Miss Louisiana Lauren Vizza visited the Eddie G. Robinson Museum for the first time Saturday, and she was inspired.
"It just goes to show that whether you're from Grambling or from a bigger (place), you can be anything you want." said Vizza, who garnered quite a bit of attention during the museum's open house celebrating the birthday of Eddie G. Robinson and Black History Month. "The museum is so amazing and state of the art," she said. "I'm excited to be a part of this special event. Being a native of Louisiana, Eddie Robinson is football history."
Camera flashes went off almost constantly and kids, ex-NFL players and others asked Vizza to pose for a photograph. Even Doris Robinson, the famed coach's widow, took a photo with the state's queen.
University alumni, Robinson family members and Robinson family friends, elementary school children and others visited the museum, including Grambling State head football coach Doug Williams, who played for Coach Rob and went on to a successful professional football career, including being named the Most Valuable Player in Super Bowl XXII. Tours were led by Jon Moss, who has managed the museum for three years.
Moss said Saturday afternoon's event was on her list when she started. "When we received new exhibits last year, we changed some things out and it got to a certain point where we wanted to have a open house," said Moss. "This is the first ... open house celebration."
Vizza's visit was no coincidence. "She previously said she wanted to visit the museum," noted Moss. "We kind of based the planning and the event date around her schedule. I'm happy she came."
According to Moss, February is a special month. The museum was started in February. Coach Robinson's birthday is Feb.13. The museum was dedicated on his birthday three years ago.
The museum is important to a lot of people, including Timothy Hudson, who lived across the street from the Robinsons when he was growing up in Grambling. He said the museum "is important for all African Americans to understand the history and the renaissance of our city."
"We are honored people take the time to experience what Eddie Robinson dealt with and how far we have come in our healing process," added Hudson, the university's football team equipment manager.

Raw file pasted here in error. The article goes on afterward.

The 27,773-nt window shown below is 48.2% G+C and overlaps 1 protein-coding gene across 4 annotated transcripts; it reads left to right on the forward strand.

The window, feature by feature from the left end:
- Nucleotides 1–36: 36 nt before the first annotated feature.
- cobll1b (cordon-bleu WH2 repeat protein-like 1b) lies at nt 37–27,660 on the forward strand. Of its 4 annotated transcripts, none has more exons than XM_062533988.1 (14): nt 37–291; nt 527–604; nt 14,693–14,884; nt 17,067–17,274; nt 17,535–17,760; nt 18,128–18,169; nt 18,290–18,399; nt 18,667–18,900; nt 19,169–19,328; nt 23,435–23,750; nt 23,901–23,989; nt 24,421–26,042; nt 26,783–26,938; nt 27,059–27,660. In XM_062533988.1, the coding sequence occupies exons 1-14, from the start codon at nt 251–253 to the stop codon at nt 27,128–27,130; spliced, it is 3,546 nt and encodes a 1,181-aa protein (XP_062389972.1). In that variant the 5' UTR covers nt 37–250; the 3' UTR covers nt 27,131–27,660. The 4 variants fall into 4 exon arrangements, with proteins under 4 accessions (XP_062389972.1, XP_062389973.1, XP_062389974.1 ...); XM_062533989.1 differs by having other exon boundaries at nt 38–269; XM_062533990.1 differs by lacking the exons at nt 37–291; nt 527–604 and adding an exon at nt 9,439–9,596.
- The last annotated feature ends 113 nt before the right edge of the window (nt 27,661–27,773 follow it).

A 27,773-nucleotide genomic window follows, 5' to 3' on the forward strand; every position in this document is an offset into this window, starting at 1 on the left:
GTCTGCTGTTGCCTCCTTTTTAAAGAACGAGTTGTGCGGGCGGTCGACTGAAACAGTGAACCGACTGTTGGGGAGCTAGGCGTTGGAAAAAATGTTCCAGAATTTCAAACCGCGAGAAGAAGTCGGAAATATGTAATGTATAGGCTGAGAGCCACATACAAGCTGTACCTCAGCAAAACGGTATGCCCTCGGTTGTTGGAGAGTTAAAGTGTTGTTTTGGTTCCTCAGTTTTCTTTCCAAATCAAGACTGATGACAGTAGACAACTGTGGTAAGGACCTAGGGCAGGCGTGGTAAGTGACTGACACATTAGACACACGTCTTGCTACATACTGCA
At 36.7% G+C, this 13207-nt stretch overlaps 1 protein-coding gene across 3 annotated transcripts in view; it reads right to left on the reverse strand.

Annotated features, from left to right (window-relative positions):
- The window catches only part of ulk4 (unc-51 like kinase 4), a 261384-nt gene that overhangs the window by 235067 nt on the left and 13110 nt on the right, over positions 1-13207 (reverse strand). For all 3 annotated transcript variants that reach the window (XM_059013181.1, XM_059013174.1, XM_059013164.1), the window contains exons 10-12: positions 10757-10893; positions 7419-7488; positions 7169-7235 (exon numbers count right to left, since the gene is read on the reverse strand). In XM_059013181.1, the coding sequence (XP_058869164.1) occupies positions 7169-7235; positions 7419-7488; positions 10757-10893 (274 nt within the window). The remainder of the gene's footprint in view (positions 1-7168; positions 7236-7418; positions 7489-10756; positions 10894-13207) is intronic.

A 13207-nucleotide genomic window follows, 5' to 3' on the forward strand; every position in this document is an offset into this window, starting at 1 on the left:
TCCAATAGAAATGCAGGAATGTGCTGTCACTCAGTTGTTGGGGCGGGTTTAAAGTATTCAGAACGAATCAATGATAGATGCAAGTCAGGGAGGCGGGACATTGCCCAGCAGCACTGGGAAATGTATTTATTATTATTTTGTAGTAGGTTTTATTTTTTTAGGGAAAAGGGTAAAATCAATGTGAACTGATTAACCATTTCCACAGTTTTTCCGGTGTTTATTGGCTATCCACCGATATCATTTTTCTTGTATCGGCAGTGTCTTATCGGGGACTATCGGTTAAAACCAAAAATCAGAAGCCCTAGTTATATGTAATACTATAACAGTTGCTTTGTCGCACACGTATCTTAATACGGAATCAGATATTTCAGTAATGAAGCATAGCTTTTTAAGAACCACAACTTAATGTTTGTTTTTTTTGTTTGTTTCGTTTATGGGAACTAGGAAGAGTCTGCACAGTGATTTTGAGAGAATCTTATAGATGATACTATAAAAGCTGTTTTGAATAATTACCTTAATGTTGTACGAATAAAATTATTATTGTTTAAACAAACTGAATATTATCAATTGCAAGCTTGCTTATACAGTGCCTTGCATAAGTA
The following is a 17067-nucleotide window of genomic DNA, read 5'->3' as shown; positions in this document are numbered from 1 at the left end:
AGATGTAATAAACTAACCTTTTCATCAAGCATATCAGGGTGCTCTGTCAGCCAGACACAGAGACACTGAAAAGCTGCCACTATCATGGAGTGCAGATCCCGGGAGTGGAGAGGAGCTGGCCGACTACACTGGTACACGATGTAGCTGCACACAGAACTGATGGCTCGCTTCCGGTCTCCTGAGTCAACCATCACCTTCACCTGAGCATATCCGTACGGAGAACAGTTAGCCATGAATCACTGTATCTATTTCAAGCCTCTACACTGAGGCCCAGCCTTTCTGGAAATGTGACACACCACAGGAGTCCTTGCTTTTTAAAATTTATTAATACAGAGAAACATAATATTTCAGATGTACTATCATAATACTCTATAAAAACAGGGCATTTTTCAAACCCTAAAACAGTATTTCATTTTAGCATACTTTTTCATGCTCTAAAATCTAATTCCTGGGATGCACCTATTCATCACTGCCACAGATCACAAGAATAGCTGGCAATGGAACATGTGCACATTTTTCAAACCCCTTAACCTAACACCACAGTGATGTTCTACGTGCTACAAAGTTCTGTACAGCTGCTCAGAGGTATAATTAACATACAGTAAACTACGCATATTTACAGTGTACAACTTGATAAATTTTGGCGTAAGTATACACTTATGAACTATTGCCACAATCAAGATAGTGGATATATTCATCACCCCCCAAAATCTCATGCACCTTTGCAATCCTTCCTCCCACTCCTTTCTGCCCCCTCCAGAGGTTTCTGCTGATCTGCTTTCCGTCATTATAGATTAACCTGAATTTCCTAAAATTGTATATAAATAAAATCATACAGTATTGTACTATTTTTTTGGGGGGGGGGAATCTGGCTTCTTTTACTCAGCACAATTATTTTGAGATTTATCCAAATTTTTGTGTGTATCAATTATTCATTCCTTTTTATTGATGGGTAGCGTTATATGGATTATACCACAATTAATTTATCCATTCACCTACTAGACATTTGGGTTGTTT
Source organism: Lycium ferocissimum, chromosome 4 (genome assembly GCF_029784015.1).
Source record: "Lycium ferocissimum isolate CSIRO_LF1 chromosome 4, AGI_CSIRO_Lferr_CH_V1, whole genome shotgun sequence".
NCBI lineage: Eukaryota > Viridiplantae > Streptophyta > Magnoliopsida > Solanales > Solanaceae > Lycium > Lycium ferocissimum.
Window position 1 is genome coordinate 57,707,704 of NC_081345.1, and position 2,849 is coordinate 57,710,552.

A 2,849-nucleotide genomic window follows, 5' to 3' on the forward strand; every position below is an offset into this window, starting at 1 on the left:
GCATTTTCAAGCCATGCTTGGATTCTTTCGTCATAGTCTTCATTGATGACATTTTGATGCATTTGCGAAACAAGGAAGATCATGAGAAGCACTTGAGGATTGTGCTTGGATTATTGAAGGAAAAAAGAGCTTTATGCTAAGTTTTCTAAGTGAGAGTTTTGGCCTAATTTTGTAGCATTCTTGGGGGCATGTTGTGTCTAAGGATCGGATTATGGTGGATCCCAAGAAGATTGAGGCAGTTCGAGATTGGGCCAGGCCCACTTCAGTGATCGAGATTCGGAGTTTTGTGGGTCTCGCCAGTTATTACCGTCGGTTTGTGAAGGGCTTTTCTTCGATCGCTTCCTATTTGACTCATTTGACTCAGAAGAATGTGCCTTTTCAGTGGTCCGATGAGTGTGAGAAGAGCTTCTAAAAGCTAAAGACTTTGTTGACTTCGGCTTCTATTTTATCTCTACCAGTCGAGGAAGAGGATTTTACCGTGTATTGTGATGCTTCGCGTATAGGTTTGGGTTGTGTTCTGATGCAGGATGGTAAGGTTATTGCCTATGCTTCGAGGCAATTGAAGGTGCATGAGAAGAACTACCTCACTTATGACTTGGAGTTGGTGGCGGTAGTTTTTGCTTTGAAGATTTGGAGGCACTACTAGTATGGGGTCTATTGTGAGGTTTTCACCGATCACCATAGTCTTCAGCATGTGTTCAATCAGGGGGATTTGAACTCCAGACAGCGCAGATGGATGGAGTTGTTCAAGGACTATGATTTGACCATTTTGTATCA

The event started at 1 p.m. and ended about 4 p.m. The Grambling State University Show Band played near the front door and outside of the museum gift shop as a group of church children and their parents dressed in Grambling State University paraphernalia enjoyed the music. Jacoby Boston, Mr. Grambling Middle School, said it's important to learn about Coach Robinson's struggles and growth - and he's made it his business to learn about the coach. "I wasn't forced to this event. I actually wanted to come and celebrate one of the greatest African American coaches in history," said Boston, 11.
New Rocky Valley Church Youth Director Noelle Manning told her kids before leaving the church today that this day was more important because it's Black History Month.
"Black history is right here in our community period," said Manning. "I explained to them that all it takes is one to make a difference."
Archie Osbourne Tatum said Coach Rob had a sense of humor that people don't mention too much. "I remember he asked me to work for him and he told me he never hired a lady so when I finally turned my keys in, he asked me to stay longer," laughed Tatum, a 1959 Grambling State alum who worked for Robinson for four years and retired as the property manager of the Stadium View Apartments.
It has been almost six years since Robinson died in April 2007, and a movement to build and dedicate a museum in his honor was launched. "The most unique thing about Coach Robinson is he connected with every player on a personal basis," said Delles R. Howell Sr., who played defensive back for Grambling from 1966-1970 before playing six years in the NFL. "It was a privilege playing for such a great human being."
Monroe native Geralka "Gerri" Jackson, a senior mass communication major and Miss Grambling State University, knows how important Eddie Robinson was to Grambling State and how awesome it is to attend the university where he coached for most of his life. "It so great to see how everybody came out to honor just a legend to this school and legend to this state and community," said Jackson, a Ouachita Parish High School graduate.
Ken Koroma, associate vice president of sponsored programs at the university, and Leroy Collins, a visitor from Monroe, won a couple of pass throwing contests inside the museum at an exhibit where visitors can try to best or match pass Grambling State football quarterbacks.
"I thought the turnout was great," said Moss. "Next year expect bigger and better."